Your employees may hate it, but new research says monitoring employees has some major advantages that companies may not be able to ignore.
Perhaps not surprisingly, employees who are under surveillance are less likely to steal. More interesting: They’re also more productive.
That’s according to new research from NCR, a firm that creates software to monitor employees during point-of-sale transactions.
The researchers compiled two years worth of theft and sales data from 392 restaurants that had installed software from NCR.
Their analysis showed that restaurants that used the software had a 22% drop in theft and a revenue increase of 7%.
Joshua Brustein of Businessweek made a salient point about the researchers’ findings: “Worker productivity edged up, a phenomenon probably tied to the reduction in theft: In a restaurant setting, the only reliable way to make up income lost in a crackdown on skimming off the top is to earn more tips.”
The downside of monitoring?
Of course, there’s a major downside to workplace monitoring: the psychological effect it has on staffers.
Brustein cited another study that found that employees who are electronically monitored were more stressed and “reported higher levels of job boredom, psychological tension, anxiety, depression, anger, health complaints and fatigue.”
Brustein also pointed to a third study that found that workplace surveillance “fosters distrust, conformity and mediocrity.”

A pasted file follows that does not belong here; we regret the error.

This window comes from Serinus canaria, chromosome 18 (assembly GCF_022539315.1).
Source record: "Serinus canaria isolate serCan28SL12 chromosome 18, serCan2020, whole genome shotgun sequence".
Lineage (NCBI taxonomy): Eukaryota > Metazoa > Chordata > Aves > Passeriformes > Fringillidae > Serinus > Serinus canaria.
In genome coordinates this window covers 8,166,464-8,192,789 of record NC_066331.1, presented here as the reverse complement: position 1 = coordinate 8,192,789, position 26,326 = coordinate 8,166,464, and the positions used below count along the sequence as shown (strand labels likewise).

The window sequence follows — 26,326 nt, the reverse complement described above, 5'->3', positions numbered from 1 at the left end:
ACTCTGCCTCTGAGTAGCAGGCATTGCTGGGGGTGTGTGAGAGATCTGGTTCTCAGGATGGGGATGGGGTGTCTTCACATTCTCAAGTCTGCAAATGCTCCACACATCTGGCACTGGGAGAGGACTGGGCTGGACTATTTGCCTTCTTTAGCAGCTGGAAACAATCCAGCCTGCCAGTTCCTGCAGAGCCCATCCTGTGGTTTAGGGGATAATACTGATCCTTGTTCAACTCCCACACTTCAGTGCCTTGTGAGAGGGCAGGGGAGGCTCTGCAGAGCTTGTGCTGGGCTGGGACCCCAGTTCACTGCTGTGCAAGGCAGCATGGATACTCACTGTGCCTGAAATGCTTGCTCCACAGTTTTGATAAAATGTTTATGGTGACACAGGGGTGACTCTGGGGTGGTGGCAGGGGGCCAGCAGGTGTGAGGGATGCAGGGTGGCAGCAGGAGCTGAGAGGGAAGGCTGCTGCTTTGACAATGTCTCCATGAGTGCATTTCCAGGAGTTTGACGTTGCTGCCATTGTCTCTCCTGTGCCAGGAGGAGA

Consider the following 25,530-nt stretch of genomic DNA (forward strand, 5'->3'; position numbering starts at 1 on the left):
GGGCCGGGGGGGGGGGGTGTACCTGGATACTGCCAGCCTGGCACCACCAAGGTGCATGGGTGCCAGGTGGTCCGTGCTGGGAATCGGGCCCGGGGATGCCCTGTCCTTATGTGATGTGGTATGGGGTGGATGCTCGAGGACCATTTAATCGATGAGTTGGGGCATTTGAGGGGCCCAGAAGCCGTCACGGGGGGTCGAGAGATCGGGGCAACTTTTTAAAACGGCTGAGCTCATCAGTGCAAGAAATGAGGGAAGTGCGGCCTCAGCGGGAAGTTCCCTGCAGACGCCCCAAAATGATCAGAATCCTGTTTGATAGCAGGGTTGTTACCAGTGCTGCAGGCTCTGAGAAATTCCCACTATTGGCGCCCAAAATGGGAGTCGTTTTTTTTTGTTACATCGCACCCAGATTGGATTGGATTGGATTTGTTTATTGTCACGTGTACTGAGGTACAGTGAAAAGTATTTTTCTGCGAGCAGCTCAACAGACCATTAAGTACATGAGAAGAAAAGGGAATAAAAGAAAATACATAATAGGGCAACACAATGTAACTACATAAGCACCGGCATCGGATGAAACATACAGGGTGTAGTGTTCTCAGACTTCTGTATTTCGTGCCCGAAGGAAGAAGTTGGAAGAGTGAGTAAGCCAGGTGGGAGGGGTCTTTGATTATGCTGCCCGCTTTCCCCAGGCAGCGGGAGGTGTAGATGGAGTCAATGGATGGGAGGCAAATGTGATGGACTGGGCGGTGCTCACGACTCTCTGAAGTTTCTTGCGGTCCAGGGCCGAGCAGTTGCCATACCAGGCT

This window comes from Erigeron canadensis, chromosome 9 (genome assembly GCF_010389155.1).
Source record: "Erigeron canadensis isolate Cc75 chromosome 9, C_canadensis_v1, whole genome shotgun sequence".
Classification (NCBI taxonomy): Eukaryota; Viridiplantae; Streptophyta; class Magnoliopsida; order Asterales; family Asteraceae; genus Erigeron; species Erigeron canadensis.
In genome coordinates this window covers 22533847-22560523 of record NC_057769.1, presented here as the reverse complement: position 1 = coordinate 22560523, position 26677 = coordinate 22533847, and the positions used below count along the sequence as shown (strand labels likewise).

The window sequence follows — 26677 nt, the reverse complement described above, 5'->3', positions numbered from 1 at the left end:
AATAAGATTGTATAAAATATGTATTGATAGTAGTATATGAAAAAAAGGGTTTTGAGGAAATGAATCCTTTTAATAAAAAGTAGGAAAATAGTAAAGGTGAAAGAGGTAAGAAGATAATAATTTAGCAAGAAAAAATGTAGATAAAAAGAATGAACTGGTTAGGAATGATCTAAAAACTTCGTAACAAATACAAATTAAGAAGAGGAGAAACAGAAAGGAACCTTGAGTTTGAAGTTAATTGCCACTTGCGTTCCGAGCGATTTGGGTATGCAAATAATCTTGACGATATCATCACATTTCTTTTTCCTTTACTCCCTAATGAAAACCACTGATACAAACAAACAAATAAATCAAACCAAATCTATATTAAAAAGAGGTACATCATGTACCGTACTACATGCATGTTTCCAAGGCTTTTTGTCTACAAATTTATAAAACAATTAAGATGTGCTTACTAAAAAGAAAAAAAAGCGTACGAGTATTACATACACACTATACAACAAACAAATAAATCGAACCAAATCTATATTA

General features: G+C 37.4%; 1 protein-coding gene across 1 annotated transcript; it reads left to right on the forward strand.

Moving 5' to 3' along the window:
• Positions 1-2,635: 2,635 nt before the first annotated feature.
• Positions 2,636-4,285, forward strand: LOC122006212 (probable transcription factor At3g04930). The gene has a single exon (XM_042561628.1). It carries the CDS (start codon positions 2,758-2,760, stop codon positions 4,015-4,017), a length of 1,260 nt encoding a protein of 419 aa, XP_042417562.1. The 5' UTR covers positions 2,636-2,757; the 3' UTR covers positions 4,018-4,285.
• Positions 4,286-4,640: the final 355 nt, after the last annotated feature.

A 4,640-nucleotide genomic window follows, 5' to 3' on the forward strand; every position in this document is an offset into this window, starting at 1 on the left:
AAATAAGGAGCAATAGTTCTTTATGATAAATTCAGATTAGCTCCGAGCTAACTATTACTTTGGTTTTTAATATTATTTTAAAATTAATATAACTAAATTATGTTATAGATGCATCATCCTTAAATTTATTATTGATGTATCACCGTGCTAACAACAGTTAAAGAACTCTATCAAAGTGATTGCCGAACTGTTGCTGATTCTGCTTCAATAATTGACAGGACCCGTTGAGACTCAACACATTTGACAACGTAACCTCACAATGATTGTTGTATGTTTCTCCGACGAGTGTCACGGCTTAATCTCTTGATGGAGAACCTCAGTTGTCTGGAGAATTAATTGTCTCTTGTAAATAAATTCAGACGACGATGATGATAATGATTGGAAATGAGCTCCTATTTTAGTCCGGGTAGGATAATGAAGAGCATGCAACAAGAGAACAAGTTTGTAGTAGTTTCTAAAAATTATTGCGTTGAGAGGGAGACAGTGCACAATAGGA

The studies raise an important question for companies: Would you be willing to install surveillance to increase revenue and decrease theft if it had an adverse effect on your employees?
One employee’s (overboard) response to surveillance
It’s clear some workers aren’t too fond of being monitored at work. But the way this worker tried to bypass his company’s surveillance policy really put him in a jam.
Gary Bojczak’s company used a GPS to keep track of the location of the truck he drove on the job.
Bojczak didn’t like that, however, so he installed a GPS jammer, which successfully blocked the firm’s GPS.
One problem: It also jammed the new communications system being tested at the nearby Newark, NJ, airport. Bojczak was fired – and received a $31,875 fine.
At least he got what he wanted: No one’s watching him anymore.